SB131 will provide a state tax credit to encourage individuals and corporations to contribute to non-profit organizations who provide education improvement scholarships to students in low and middle income families, and to students with a qualifying disability, in order for them to attend non-public elementary or secondary schools.  The tax credit is equal to 65% of the money donated to a qualifying scholarship foundation, and the program is capped at a total cost of $25M per year.

While I am a strong supporter of public education in Virginia, no child should feel trapped in a school system that is not meeting their educational needs simply because their family does not have the money to send them to a private or parochial school.  By making these educational opportunities more available to students in low and middle income families we will make certain that these children can get the education they need to succeed in life.

Earlier this week I was also pleased to cast the tie breaking vote on several other important pieces of legislation, including:

  • SB1 – Voter ID…..This legislation will strengthen Virginia’s existing Voter ID law by requiring voters who cannot produce an acceptable form of ID to cast a provisional ballot.  Once an acceptable form of ID is produced, the voters ballot will be counted.
  • SB437 – Eminent Domain…..This legislation will protect private property rights by providing a definition of “lost profit” and “lost access” to help determine the amount of compensation that must be paid to individuals for property taken by eminent domain.  If this companion legislation to the Eminent Domain Constitutional Amendment had failed, the Senate may not have approved the Constitutional Amendment, which will now be on the ballot this November.
  • SB348 – Agency Effectiveness Review Commission…..This legislation will establish an Accountability Review Commission to regularly review state agencies for efficiency and effectiveness and provide recommendations for elimination and consolidation of out-dated and ineffective government programs.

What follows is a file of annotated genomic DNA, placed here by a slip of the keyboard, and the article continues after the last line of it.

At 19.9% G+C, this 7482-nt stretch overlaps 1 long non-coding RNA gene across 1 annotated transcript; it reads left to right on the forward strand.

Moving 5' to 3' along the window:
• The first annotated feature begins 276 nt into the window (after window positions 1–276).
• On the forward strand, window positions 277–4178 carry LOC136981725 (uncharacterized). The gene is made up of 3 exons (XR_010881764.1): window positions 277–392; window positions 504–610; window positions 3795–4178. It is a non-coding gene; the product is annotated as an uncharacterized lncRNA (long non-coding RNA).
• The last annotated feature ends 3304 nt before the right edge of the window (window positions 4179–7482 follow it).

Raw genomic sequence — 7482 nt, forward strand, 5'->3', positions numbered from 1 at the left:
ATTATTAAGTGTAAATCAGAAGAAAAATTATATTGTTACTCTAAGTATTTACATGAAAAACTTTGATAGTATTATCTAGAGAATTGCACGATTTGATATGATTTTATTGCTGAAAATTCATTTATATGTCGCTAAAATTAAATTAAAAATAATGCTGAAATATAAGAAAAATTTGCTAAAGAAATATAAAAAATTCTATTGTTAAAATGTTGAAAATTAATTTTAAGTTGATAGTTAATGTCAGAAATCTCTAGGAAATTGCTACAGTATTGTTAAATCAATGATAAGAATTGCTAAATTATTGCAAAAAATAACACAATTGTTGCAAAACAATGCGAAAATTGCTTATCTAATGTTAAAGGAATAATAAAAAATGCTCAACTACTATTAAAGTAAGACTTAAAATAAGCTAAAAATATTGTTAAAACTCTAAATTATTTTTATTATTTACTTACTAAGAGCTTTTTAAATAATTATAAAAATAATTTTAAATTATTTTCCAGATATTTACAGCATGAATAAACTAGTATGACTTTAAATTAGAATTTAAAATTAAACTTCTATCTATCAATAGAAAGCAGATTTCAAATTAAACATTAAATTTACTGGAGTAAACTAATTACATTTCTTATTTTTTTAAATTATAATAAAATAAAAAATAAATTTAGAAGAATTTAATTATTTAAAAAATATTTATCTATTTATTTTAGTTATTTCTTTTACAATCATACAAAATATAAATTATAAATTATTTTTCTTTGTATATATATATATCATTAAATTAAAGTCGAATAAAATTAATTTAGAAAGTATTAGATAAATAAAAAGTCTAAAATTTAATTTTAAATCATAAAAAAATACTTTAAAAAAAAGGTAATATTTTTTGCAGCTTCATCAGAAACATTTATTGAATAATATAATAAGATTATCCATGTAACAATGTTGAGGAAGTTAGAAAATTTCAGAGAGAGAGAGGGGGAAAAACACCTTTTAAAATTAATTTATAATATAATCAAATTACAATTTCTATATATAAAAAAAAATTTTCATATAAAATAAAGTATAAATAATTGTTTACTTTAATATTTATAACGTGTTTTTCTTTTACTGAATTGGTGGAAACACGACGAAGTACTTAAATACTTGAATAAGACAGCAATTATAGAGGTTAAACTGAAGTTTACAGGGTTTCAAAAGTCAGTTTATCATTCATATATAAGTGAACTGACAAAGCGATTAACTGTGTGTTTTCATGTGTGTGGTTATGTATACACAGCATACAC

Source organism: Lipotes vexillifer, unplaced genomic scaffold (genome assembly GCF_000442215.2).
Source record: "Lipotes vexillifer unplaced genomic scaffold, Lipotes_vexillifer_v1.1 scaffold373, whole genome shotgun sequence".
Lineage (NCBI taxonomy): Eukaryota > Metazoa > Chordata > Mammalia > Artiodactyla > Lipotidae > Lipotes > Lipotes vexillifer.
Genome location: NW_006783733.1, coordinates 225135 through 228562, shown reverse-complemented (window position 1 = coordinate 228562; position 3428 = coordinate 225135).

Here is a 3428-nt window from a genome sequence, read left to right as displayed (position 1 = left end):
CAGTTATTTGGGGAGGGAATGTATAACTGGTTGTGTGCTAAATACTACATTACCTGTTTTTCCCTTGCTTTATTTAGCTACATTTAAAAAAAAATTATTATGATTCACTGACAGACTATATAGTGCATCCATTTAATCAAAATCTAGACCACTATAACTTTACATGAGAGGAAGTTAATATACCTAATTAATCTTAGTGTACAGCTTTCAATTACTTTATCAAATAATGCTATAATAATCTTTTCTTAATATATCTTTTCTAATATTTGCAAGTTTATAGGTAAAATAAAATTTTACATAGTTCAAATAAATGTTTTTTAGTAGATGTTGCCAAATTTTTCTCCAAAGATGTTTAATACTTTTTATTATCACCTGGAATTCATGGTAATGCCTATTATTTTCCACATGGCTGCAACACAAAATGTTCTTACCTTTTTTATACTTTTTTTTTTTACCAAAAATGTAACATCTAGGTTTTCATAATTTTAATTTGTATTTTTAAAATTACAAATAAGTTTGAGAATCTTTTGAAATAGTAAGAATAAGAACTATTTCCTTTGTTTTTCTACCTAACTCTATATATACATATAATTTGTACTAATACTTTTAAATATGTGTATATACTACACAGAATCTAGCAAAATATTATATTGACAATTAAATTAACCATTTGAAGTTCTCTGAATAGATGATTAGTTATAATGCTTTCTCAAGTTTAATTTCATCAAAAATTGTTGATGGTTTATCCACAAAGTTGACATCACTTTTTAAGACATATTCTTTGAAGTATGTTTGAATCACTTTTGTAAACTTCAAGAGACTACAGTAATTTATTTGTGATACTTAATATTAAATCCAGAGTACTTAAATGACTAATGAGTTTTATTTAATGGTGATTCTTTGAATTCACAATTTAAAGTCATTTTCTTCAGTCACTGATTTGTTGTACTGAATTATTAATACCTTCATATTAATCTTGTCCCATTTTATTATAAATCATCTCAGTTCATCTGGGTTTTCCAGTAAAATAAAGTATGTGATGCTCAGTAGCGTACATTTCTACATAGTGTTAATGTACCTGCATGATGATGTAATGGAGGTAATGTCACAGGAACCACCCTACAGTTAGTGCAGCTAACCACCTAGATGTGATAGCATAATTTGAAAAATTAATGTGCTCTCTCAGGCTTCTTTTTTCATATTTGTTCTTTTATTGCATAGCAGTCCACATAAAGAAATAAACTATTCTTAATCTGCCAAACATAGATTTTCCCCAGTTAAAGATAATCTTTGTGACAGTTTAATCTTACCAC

• SB6 – Drug Screening for Welfare to Work Participants…..This legislation requires participants in Virginia’s welfare-to-work program to pass a drug screening evaluation before receiving benefits.  If the drug screen produces probable cause to believe that the applicant has a drug problem they will be required to take a drug test.  Any applicant failing the drug test will be required to enroll in a substance abuse program or lose their benefits.

Additionally, I am pleased to report that the vast majority of the Legislative Agenda that Governor McDonnell and I have proposed, which focuses on strengthening the core functions of government to spur private sector job creation and get our economy back on track, has passed with broad bipartisan support.  Highlights include:

  • Private Sector Job Creation – Our “Greatest Opportunity” jobs and economic development agenda will increase access to capital for businesses and implement greater coordination among economic development entities.  This proposal also includes various budget recommendations to advance proven economic development and job creation programs.
  • K-12 Education Reform – Our “Opportunity to Learn” K-12 education reform agenda focuses on raising standards for schools and teachers, reducing mandates on local school divisions, expanding educational options for Virginia students, enhancing teacher quality and increasing funding for critical education programs.
  • Higher Education – Our “Top Jobs For The 21st Century” program will increase investments to prepare Virginians for careers in science, technology, engineering, mathematics and health care (STEM-H); boost job-creating research and innovation; make a college education more affordable; and advance our goal of awarding 100,000 additional college degrees over the next 15 years.
  • Government Reform –  Our “More Efficient, Effective Government” reform initiative will eliminate, streamline and merge certain state agencies, boards and commissions; and eliminate or reduce unfunded mandates on localities.

We are very pleased by the progress these important proposals have made during the first half of this year’s legislative session.  We will continue to focus on these and other important matters over the next few weeks.

If you wish to share your views with me on these or any other issues pending before the General Assembly this year, please contact Jessica Brooks at jessica.brooks@governor.virginia.gov.


Lieutenant Governor Bill Bolling